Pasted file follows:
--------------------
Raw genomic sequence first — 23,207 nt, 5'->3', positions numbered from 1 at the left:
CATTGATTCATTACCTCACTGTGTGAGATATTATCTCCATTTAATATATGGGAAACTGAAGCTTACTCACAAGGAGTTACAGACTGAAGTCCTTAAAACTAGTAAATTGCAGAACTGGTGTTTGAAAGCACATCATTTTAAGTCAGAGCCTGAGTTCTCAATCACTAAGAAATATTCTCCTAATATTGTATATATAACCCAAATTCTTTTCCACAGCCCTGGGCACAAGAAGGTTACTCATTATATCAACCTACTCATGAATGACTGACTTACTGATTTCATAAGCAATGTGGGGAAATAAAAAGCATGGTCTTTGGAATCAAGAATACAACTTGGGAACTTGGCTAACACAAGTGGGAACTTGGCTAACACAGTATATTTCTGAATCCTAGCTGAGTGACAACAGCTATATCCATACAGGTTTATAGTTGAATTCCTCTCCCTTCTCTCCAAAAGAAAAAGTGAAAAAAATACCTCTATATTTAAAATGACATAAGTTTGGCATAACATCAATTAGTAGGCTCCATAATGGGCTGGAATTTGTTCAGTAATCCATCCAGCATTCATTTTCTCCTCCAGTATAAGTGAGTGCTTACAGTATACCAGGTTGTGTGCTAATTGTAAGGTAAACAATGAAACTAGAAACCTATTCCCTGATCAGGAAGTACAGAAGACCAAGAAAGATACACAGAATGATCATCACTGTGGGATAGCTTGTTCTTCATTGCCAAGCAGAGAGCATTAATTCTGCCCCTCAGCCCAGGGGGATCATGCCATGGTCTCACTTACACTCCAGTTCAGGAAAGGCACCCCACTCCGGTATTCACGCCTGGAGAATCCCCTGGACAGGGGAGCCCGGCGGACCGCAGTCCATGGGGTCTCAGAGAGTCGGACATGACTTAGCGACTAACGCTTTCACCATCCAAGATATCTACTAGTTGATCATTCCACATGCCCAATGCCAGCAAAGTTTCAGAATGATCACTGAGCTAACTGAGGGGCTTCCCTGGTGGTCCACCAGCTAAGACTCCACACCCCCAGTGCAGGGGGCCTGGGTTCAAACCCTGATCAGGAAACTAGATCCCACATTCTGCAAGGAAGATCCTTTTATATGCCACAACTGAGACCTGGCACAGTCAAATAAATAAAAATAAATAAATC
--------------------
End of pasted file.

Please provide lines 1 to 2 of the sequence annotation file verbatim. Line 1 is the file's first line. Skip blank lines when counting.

Raw genomic sequence first — 23,207 nt, 5'->3', positions numbered from 1 at the left:
CATTGATTCATTACCTCACTGTGTGAGATATTATCTCCATTTAATATATGGGAAACTGAAGCTTACTCACAAGGAGTTACAGACTGAAGTCCTTAAAACTAGTAAATTGCAGAACTGGTGTTTGAAAGCACATCATTTTAAGTCAGAGCCTGAGTTCTCAATCACTAAGAAATATTCTCCTAATATTGTATATATAACCCAAATTCTTTTCCACAGCCCTGGGCACAAGAAGGTTACTCATTATATCAACCTACTCATGAATGACTGACTTACTGATTTCATAAGCAATGTGGGGAAATAAAAAGCATGGTCTTTGGAATCAAGAATACAACTTGGGAACTTGGCTAACACAAGTGGGAACTTGGCTAACACAGTATATTTCTGAATCCTAGCTGAGTGACAACAGCTATATCCATACAGGTTTATAGTTGAATTCCTCTCCCTTCTCTCCAAAAGAAAAAGTGAAAAAAATACCTCTATATTTAAAATGACATAAGTTTGGCATAACATCAATTAGTAGGCTCCATAATGGGCTGGAATTTGTTCAGTAATCCATCCAGCATTCATTTTCTCCTCCAGTATAAGTGAGTGCTTACAGTATACCAGGTTGTGTGCTAATTGTAAGGTAAACAATGAAACTAGAAACCTATTCCCTGATCAGGAAGTACAGAAGACCAAGAAAGATACACAGAATGATCATCACTGTGGGATAGCTTGTTCTTCATTGCCAAGCAGAGAGCATTAATTCTGCCCCTCAGCCCAGGGGGATCATGCCATGGTCTCACTTACACTCCAGTTCAGGAAAGGCACCCCACTCCGGTATTCACGCCTGGAGAATCCCCTGGACAGGGGAGCCCGGCGGACCGCAGTCCATGGGGTCTCAGAGAGTCGGACATGACTTAGCGACTAACGCTTTCACCATCCAAGATATCTACTAGTTGATCATTCCACATGCCCAATGCCAGCAAAGTTTCAGAATGATCACTGAGCTAACTGAGGGGCTTCCCTGGTGGTCCACCAGCTAAGACTCCACACCCCCAGTGCAGGGGGCCTGGGTTCAAACCCTGATCAGGAAACTAGATCCCACATTCTGCAAGGAAGATCCTTTTATATGCCACAACTGAGACCTGGCACAGTCAAATAAATAAAAATAAATAAATC